69. Feature of this puzzle's three long Down answers : STICK
70. Has the bug, say : AILS
71. Fraternity letters : PSIS
72. 2010 mining disaster locale : CHILE
73. Bread with tabouli : PITA

Down
1. Dermatologist's concern : CYST
2. Party with a roast pig, perhaps : LUAU
3. Treat on a 69-Across : ALL-DAY SUCKER(III)
4. Betty Ford Center program, for short : DETOX
5. Co. with a brown logo : UPS
6. Sips from flasks : NIPS
7. Treat on a 69-Across : CARAMEL APPLE (III)
8. George W. Bush, self-descriptively : UNITER
9. Quantity of bricks : TON
10. "Take a hike!" : SCRAM
11. Treat on a 69-Across : FROZEN BANANA (III)
12. Act the crybaby : PULE
13. Singers Shannon and Reeves : DELS
19. Barbecue : GRILL
21. Jazz line : RIFF
25. Privateer's domain : SEA
27. Cause of a baseball out : TAG
28. Hurling or curling : SPORT
29. Nixon's undoing in Watergate : TAPES
31. Dance move : DIP
33. Cookie baker's yield : BATCH
34. Becomes tiresome : CLOYS
36. Vane dir. : SSE
38. Start of a long-distance call : ONE
41. Junkyard dog : CUR
44. Near miss, perhaps : SCARE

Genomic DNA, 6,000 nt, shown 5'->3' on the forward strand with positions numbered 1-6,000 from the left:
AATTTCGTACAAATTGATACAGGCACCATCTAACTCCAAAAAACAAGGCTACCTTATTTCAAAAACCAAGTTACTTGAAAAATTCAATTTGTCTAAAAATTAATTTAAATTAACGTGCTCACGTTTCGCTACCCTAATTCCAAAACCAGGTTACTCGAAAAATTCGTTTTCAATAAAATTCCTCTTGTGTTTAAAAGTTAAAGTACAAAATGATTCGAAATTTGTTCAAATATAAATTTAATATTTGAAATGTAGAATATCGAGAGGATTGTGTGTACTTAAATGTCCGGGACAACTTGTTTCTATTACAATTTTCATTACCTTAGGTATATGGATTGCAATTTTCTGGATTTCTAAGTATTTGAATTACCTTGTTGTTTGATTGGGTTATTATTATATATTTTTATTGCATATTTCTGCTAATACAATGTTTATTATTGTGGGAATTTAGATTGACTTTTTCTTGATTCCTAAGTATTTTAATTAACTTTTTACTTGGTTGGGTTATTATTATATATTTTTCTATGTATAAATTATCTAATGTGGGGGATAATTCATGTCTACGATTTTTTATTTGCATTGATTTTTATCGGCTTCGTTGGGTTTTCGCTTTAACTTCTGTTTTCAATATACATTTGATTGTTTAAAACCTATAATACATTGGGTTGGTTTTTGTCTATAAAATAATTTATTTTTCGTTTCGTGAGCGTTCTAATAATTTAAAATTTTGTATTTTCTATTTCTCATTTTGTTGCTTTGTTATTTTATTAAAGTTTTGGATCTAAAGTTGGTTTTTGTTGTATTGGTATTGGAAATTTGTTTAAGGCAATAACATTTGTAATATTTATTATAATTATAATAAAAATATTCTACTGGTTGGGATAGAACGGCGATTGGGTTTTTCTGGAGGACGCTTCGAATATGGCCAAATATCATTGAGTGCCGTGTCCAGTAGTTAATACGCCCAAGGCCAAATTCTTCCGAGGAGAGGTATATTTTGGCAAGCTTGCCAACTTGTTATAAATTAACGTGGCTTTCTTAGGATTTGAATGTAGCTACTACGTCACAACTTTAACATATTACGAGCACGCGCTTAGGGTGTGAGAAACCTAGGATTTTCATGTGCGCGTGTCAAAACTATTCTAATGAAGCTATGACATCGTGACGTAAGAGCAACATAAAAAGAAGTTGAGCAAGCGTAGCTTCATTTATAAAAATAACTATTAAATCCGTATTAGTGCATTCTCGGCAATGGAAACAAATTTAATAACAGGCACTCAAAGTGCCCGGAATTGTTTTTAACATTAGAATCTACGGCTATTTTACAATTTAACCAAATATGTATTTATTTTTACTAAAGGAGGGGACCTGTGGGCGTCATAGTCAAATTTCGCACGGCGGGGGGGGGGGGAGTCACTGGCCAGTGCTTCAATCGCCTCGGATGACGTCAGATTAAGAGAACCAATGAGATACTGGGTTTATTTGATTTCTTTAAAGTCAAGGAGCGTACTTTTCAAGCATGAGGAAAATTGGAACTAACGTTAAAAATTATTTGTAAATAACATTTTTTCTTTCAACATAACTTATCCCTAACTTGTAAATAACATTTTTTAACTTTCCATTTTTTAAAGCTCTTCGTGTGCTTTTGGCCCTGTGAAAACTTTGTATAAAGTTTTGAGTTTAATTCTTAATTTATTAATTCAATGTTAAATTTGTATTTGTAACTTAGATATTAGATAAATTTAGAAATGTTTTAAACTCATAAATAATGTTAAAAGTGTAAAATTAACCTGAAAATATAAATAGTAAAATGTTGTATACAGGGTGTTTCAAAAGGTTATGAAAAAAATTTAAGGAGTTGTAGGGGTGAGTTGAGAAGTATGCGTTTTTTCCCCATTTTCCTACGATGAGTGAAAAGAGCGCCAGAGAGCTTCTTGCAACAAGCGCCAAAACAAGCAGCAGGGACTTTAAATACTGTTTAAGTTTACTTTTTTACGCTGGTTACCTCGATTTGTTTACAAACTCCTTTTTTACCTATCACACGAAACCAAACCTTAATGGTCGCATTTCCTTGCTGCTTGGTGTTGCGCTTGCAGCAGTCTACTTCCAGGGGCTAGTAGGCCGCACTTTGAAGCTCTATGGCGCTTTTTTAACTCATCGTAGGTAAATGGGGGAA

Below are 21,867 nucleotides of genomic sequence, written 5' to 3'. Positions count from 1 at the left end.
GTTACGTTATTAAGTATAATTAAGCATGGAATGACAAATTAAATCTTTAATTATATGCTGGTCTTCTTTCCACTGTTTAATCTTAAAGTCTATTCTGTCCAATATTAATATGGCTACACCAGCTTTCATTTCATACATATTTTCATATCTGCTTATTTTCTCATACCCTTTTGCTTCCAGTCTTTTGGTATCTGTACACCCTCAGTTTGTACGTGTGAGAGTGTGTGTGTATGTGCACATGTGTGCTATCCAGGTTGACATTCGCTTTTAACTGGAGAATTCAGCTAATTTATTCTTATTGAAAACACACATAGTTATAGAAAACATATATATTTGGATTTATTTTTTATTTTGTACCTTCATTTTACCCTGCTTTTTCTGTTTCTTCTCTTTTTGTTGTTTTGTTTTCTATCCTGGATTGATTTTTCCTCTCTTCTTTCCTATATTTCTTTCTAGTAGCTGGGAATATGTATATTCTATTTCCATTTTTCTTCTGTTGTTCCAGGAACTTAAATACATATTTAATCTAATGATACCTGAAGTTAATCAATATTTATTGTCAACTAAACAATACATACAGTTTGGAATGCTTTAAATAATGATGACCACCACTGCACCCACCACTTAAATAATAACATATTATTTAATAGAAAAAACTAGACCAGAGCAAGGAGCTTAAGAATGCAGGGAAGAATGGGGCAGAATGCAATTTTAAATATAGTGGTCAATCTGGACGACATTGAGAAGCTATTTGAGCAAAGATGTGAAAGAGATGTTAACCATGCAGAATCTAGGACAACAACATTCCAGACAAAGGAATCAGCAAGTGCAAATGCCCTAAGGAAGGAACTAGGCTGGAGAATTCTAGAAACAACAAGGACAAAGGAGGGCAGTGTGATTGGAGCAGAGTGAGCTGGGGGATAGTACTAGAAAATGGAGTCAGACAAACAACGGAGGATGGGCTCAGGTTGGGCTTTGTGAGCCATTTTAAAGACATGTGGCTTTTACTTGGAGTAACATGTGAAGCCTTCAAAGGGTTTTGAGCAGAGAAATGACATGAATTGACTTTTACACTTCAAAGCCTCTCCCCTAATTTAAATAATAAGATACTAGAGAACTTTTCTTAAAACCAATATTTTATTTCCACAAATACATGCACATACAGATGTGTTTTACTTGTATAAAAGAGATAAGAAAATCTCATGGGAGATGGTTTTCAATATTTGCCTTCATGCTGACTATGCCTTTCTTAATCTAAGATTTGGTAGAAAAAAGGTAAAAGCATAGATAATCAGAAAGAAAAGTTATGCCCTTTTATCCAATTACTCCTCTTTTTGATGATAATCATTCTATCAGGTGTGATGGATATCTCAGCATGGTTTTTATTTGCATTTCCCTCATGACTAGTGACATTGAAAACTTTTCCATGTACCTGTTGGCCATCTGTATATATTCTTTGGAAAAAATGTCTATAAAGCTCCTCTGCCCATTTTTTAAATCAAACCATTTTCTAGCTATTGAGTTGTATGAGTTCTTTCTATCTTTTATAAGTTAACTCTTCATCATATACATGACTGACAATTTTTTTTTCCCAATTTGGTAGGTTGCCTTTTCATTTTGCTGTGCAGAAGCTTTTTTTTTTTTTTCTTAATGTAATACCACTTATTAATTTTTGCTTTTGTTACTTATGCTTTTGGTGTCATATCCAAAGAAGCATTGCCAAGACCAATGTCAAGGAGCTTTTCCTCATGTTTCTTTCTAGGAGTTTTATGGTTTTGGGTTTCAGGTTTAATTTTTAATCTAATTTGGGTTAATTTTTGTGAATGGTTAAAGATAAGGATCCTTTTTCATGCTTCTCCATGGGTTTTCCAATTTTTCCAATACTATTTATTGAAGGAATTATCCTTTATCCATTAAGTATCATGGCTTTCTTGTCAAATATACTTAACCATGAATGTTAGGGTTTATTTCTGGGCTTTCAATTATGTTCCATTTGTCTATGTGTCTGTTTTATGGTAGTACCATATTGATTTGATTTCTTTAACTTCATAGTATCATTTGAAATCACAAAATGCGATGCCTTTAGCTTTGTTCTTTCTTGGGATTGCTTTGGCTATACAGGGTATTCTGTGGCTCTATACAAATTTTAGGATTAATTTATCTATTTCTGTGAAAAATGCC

45. Bottom line : SUM
47. Penpoint : NIB
48. Classic muscle cars : GTOS
51. 120 yards, for a football field : LENGTH
54. Spanish babies : NENES
56. Like some beer at a bar : ON TAP
57. Dance move : STEP
58. Messengers at Hogwarts : OWLS
60. S.A.S.E., e.g.: Abbr. : ENCL
62. Sharpie tip material : FELT
63. Celestial beast : URSA
65. Iran-contra org. : NSC
66. Barely make, with "out" : EKE

Return to top of page

The Best of the New York Times Crossword Collections

No comments :

Tell a Friend About NYTCrossword.com:

Facebook Twitter Google Email

Adsense Wide Skyscraper

About This Blog

This is the simplest of blogs.

I do the New York Times puzzle online every evening, the night before it is published in the paper. Then, I "Google & Wiki" the references that puzzle me, or that I find of interest. I post my findings, along with the solution, as soon as I am done, usually well before the newsprint version becomes available.

About Me

The name's William Ernest Butler, but please call me Bill. I grew up in Ireland, but now live out here in the San Francisco Bay Area. I am retired, from technology businesses that took our family all over the world.

I answer all emails, so please feel free to email me at bill@paxient.com, contact me on Google+ or leave a comment below.

Crosswords and My Dad

I worked on my first crossword puzzle when I was about 6-years-old, sitting on my Dad's knee. He let me "help" him with his puzzle almost every day as I was growing up. Over the years, Dad passed on to me his addiction to crosswords. Now in my early 50s, I work on my Irish Times and New York Times puzzles every day. I'm no longer sitting on my Dad's knee, but I feel that he is there with me, looking over my shoulder.

This blog is dedicated to my Dad, who passed away at the beginning of this month.

Bill
January 29, 2009

Blog Archive